Harry Potter fans, take note: The official exhibition, which has spent the last decade touring the globe, is back in Spain – this time in Valencia.
The country’s third-largest city will host the entire props of all seven films based upon J. K. Rowling’s best-selling series of novels – the ones which turned her from a 25-year-old single mum living below the breadline where being 2p short for a tin of baked beans was a crisis, through to the first author in history to become a billionaire in US dollars.
Jo, as she is known to her friends, did not stay in the billionaire bracket for long; Forbes knocked her off its rich list when she lost this ‘status’ after giving away over US$160 million to various charities.
At 28, divorced from her Portuguese husband and having moved back to Edinburgh with her one-year-old daughter after three years in Oporto, jobless and broke, a near-suicidal Jo called herself ‘a total failure’.
Long before she hit 40, though, the Gloucestershire-born French and Classics graduate would have turned her life around in a way that few would dare dream of, and entirely thanks to her own imagination.
The fruits of the fantasy world she created and which first hit bookstore shelves in the UK 22 years ago will soon be part of an interactive and lifelike gigantic display at the City of Arts and Sciences in Valencia, a futuristic complex often compared favourably with the Sydney Opera House and one of the first and most iconic sites visitors will see from the air as they come in to land at the city’s airport.
Being Harry Potter
Just as 11-year-old Harry did after he escaped his life in a Surrey broom cupboard, boarded the train at Platform 9-and-three-quarters and stepped into the hall at Hogwarts’ school for witches and wizards, visitors to the exhibition will try on the ‘sorting hat’ at the entrance to figure out which house they should be in. But unlike in the books, only two houses, rather than four, are on the menu at the exhibition: the virtuous and resourceful Gryffindor, Harry’s own, or the dark and sinister Slytherin, run by Professor Severus Snape – played in the film series by the late British actor Alan Rickman.
Snape runs the potions class, which visitors can join in to see if they fare as well as Harry’s high-IQ friend Hermione Granger, a ‘mud-blood’ (mixed wizard and ‘muggle’, or non-wizard) whom J. K. Rowling based upon herself when creating her on paper.
Harry excelled in Quidditch at Hogwarts’ – a game that has since become a real-live sport (albeit with some adaptations based upon the limitations of the ‘muggle’ world) – as the ‘seeker’, whose job it is to catch the ‘golden snitch’, a flying ball which buzzes around the pitch during this somewhat rough-and-tumble version of lacrosse on floating broomsticks. Visitors to the exhibition can pop into the Quidditch area and have a go at hurling the ‘quaffle’, the main ball of the match, to see whether they would make the school’s team.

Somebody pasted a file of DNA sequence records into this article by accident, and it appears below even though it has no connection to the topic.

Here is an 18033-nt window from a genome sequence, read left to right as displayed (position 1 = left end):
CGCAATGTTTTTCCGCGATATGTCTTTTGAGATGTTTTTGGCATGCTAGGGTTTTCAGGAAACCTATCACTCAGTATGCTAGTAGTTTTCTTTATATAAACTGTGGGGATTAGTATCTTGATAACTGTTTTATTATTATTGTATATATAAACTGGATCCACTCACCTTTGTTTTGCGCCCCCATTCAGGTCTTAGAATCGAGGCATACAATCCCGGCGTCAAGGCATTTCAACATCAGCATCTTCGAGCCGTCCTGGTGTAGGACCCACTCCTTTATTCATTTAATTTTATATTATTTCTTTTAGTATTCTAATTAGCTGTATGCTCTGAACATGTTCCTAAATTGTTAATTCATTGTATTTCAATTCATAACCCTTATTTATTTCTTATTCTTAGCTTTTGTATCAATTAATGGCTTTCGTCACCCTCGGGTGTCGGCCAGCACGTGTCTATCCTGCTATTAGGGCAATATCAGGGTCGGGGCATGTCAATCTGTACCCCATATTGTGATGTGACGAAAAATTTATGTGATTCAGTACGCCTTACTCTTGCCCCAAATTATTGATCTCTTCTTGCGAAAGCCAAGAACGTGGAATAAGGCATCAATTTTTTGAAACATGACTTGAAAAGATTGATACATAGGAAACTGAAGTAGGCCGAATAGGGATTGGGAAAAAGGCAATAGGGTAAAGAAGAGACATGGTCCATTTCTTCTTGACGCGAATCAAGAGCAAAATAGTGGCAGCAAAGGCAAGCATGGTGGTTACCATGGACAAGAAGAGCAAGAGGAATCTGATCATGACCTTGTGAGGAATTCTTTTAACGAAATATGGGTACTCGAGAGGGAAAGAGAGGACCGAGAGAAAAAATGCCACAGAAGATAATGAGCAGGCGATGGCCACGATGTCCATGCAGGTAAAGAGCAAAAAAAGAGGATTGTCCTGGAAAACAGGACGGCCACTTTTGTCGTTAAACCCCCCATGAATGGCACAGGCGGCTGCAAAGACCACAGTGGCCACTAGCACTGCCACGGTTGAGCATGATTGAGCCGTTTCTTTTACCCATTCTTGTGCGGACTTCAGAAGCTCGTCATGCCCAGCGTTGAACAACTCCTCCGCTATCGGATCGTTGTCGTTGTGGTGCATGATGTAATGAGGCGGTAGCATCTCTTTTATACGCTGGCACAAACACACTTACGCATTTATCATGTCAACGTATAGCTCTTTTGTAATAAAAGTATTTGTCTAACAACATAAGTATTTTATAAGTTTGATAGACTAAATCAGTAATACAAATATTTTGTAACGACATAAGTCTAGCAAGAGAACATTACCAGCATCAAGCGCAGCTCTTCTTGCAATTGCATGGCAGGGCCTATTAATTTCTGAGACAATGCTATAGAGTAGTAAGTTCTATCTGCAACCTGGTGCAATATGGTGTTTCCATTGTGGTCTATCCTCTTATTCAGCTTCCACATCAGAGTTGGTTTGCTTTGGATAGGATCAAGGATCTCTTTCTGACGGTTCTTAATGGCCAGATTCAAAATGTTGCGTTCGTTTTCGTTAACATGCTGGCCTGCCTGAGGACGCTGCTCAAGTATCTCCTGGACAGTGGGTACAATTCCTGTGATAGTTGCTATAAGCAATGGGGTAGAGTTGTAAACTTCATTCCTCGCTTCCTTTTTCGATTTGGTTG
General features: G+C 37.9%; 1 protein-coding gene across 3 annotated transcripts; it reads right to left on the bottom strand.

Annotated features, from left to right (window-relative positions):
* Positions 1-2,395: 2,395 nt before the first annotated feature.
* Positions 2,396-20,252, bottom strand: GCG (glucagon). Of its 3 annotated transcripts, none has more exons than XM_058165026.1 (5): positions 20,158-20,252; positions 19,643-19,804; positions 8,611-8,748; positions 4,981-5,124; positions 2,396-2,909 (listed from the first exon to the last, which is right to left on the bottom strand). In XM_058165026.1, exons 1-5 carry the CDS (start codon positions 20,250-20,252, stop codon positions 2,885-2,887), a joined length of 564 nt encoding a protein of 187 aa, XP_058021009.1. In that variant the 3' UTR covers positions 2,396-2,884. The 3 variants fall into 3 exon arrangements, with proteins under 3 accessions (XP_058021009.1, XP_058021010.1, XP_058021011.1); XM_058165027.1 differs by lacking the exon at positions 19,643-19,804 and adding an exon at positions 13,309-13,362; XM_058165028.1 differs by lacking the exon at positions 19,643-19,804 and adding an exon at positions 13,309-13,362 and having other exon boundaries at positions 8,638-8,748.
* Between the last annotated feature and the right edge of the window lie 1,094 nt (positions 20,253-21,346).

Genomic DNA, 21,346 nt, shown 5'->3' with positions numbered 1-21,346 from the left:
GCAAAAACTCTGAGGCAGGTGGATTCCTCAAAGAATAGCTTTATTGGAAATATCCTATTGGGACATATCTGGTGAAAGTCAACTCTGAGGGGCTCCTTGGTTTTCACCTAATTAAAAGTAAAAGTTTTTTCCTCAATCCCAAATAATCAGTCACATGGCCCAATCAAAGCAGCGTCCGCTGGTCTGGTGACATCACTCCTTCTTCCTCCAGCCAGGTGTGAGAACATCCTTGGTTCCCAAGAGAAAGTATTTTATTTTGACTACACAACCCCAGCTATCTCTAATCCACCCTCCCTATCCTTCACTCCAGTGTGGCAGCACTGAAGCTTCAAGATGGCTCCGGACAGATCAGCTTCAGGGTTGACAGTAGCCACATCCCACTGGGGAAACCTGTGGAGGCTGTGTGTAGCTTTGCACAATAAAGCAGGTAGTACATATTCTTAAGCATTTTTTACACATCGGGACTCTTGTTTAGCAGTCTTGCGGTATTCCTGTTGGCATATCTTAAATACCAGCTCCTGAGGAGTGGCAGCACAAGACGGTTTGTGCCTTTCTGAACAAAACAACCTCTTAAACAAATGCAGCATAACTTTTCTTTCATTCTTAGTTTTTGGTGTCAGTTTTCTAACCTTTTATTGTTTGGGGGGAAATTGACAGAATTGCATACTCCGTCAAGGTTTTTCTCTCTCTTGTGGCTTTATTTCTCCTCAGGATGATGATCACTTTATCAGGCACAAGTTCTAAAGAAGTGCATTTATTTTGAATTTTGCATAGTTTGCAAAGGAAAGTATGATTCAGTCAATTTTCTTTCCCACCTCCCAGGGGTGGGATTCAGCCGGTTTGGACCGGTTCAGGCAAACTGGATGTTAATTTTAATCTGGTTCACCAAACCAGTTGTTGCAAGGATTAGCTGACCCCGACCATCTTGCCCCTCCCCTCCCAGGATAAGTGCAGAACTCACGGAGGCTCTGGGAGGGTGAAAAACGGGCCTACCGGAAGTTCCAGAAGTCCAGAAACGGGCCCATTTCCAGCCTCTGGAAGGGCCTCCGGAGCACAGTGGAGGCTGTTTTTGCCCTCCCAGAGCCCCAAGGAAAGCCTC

You can also take a Herbology class, one of Harry’s, Hermione’s and their friend Ron Weasley’s core subjects, during which you’ll be able to pull up a mandragora from a plant pot – a shrub with a root that looks like a baby and whose tears can be fatal.
Outside of class, the three magical kids would spend a great deal of their spare time in the hut occupied by the half-giant Hagrid, played in the film series by Robbie Coltrane, who owns a massive, snarling, three-headed pitbull called Fluffy.
Exhibition visitors can also take a tour of Hagrid’s hut – as well as the Gryffindor common room and dormitory, and the Forbidden Forest which Harry and his friends ill-advisedly stray into more than once.
The costume department contains original examples of all the outfits worn in the film series, including those by the ‘fantastic beasts’ which burst onto the scene out of J.K. Rowling’s head over the decade during which the seven novels were gradually published and sold out within minutes of reaching the shelves.
Original props you can view in person include the ‘golden snitch’, the ‘quaffle’, the magazine Seeker Weekly which all Quidditch fans in the series read religiously, and Harry Potter’s nemesis Draco Malfoy’s top-of-the-range Nimbus 2000 broomstick, the newest and most expensive in the school that made the spoilt Slytherin student the envy of all his classmates.
Quidditch National Cup in Spain (yes, really)
For those of you still reeling from the news that the national sport of the wizarding community actually exists in real life, you might need to sit down and pinch yourself about the next fun Quidditch fact: exactly three years ago, on February 8, Spain hosted the first-ever Quidditch Copa de España, or ‘Spain Cup’, which was won by the Madrid Wolves – seen in the picture taken by reporter Carlota Chiarroni from her Twitter site, @cchiarroni.